AML in Cambodia

Cambodia has a significant underground market for smuggled goods, particularly drugs and substances used in local methamphetamine production. These transactions, both legal and illegal, commonly occur outside official financial institutions, making them challenging to trace. Illicit proceeds from criminal activities are easily funneled into real estate, luxury items, vehicles, and other assets without going through formal banking channels. Casinos situated along the borders of Thailand and Vietnam also present potential avenues for money laundering. While Cambodia has not introduced major additional AML legislation since 2014, efforts have been made to prevent money laundering activities through subsequent laws. The enactment of the 2020 AML/CTF law has led to increased anti-money laundering measures across various fronts in Cambodia. For more detailed information, you can refer to the New AML/CTF laws in Cambodia.

In Cambodia, certain criminal activities are recognized as money laundering offenses, including participation in organized criminal groups, terrorism, human trafficking, migrant smuggling, sexual abuse, drug trafficking and the trafficking of psychotropic substances, illegal arms trade, trafficking of stolen goods, corruption and bribery, fraud, environmental crimes such as illegal logging, murder, robbery, theft, extortion, and tax evasion, among others. Additionally, as per the Cambodia Anti-Money Laundering and Anti-Terrorist Financing Law, money laundering is defined as intentionally engaging in actions to transform or transfer property with the intent of concealing the involvement of a person who committed a preceding crime, deliberately concealing the true nature, origin, location, or ownership of property, knowingly dealing with property derived from predicate offenses, or knowingly aiding and abetting any money laundering offense.

Institutions in Cambodia that face money laundering risks must adhere to specific regulations to mitigate these risks and safeguard themselves. These regulations are established by various regulatory bodies that oversee compliance and impose penalties on non-compliant institutions. Here are some examples of regulators in Cambodia:

Cambodia Financial Intelligence Unit (CAFIU): CAFIU plays a crucial role in organizing anti-money laundering activities in Cambodia. It is responsible for analyzing provided information and sharing relevant information with law enforcement agencies.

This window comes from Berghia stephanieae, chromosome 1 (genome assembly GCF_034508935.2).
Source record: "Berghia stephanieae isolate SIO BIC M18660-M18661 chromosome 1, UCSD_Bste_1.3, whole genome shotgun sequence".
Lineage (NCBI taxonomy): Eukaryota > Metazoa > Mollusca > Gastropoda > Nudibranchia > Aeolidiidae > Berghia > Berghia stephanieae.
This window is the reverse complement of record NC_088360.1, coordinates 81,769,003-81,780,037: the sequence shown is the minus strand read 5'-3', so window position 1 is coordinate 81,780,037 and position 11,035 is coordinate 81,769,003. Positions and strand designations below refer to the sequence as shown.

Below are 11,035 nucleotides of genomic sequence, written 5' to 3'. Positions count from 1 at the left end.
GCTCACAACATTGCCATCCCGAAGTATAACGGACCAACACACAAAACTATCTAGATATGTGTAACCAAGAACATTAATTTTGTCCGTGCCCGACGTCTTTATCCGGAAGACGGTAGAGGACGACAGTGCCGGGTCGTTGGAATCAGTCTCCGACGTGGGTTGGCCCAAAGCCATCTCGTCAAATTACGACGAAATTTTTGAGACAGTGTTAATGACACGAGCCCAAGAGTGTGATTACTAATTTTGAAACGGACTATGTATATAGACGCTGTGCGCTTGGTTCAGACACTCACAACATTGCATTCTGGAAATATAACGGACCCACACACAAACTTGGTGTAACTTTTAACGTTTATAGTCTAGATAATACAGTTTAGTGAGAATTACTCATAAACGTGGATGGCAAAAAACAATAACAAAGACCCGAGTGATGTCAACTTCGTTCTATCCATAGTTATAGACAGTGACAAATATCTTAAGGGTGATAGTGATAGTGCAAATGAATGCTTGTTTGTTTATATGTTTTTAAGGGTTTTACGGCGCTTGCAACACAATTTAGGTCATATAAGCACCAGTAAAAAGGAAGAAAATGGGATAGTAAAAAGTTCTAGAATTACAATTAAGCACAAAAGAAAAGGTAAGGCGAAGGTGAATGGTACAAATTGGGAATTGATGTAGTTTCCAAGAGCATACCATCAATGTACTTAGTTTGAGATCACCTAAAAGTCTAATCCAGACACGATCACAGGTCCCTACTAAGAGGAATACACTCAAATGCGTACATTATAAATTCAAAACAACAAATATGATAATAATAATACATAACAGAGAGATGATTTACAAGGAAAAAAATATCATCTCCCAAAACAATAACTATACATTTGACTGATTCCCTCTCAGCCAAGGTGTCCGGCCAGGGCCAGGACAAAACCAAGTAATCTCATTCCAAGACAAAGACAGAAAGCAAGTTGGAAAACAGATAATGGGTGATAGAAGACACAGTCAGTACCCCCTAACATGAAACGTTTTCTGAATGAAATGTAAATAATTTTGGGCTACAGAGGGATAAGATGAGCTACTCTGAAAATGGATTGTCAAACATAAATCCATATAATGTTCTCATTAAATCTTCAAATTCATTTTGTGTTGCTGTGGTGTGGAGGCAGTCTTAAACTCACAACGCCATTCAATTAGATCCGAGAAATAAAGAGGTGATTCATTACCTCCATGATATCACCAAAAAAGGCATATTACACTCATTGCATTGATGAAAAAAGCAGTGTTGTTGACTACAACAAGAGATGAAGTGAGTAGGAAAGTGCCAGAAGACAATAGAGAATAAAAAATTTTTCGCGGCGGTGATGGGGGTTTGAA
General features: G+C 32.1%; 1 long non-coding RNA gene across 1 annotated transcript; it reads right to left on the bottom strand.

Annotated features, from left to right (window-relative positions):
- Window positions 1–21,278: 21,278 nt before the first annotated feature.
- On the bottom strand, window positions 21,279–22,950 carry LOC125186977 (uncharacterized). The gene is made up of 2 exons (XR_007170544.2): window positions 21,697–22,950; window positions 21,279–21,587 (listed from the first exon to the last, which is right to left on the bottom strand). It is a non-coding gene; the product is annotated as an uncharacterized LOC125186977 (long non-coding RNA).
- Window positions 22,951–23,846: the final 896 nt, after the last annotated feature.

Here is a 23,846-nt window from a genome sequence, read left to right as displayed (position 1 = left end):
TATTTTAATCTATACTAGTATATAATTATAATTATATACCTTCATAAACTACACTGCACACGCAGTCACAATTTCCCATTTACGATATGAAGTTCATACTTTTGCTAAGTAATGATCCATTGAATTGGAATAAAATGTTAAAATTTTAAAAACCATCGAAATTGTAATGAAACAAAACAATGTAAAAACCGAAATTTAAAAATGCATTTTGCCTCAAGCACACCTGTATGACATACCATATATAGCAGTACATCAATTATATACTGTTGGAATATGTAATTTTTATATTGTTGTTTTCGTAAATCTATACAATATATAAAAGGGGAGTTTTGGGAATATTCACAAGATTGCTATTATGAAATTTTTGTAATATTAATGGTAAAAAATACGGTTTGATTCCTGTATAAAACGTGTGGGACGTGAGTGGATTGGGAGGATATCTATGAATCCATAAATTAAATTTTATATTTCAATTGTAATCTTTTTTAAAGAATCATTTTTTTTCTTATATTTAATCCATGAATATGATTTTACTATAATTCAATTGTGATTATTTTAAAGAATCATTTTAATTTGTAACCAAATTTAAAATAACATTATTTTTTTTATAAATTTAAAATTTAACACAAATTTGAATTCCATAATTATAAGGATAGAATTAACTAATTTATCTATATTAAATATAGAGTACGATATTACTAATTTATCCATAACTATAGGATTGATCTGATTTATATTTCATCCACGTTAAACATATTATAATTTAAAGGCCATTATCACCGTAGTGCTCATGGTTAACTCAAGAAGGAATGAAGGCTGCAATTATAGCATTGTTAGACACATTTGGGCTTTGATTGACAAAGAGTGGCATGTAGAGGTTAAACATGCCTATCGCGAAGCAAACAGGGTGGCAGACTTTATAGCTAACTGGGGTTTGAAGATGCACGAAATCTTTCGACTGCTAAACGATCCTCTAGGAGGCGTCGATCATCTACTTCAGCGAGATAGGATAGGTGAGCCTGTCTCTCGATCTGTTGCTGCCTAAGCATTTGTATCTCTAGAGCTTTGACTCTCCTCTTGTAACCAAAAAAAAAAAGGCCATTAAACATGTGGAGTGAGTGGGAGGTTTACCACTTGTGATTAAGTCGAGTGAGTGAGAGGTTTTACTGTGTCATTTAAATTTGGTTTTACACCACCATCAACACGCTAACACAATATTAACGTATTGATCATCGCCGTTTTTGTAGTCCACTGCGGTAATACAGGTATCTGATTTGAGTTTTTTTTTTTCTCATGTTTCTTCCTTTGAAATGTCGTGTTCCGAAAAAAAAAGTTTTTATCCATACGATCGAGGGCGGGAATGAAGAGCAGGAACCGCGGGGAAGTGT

National Bank of Cambodia: The National Bank of Cambodia, referred to as the “Central Bank” under the Law on its Organization and Operation (1996), possesses broad supervisory powers over banks operating in Cambodia.

Anti-Corruption Unit: Certain provisions of the criminal law related to money laundering fall under the purview of the anti-corruption regime in Cambodia. The Anti-Corruption Unit (ACU) is a specialized body responsible for investigating and enforcing laws pertaining to corruption-related crimes.

National Coordination Committee: Established in 2012, the National Coordination Committee focuses on preventing and controlling money laundering and terrorist financing in Cambodia. It plays a significant role in coordinating efforts to combat these financial crimes.

These regulatory bodies ensure that institutions operating in Cambodia comply with the necessary regulations and actively contribute to the prevention of money laundering and the financing of terrorism within the country.

There is a significant risk of money laundering and terrorist financing, and organizations responsible for reporting should implement Customer Due Diligence (CDD) measures in line with the guidelines provided by the Cambodia Financial Intelligence Unit (CAFIU). These CDD measures include obtaining information about the true source of funding, gathering additional information to verify the identity of customers, conducting enhanced monitoring procedures on customer activities, and acquiring details about the genuine purpose of transactions, among others. Additionally, reporting organizations are required to apply Enhanced Due Diligence (EDD) measures in certain circumstances. For instance, EDD should be conducted for transactions exhibiting unusual patterns or showing clear signs of illegitimate intent, all business relationships and transactions involving individuals who are politically exposed or their family members and close associates, relationships with entities or individuals in jurisdictions lacking sufficient anti-money laundering and counter-terrorism financing systems, cross-border correspondent banking or similar relationships without adequate sender information, and large or abnormal transactions.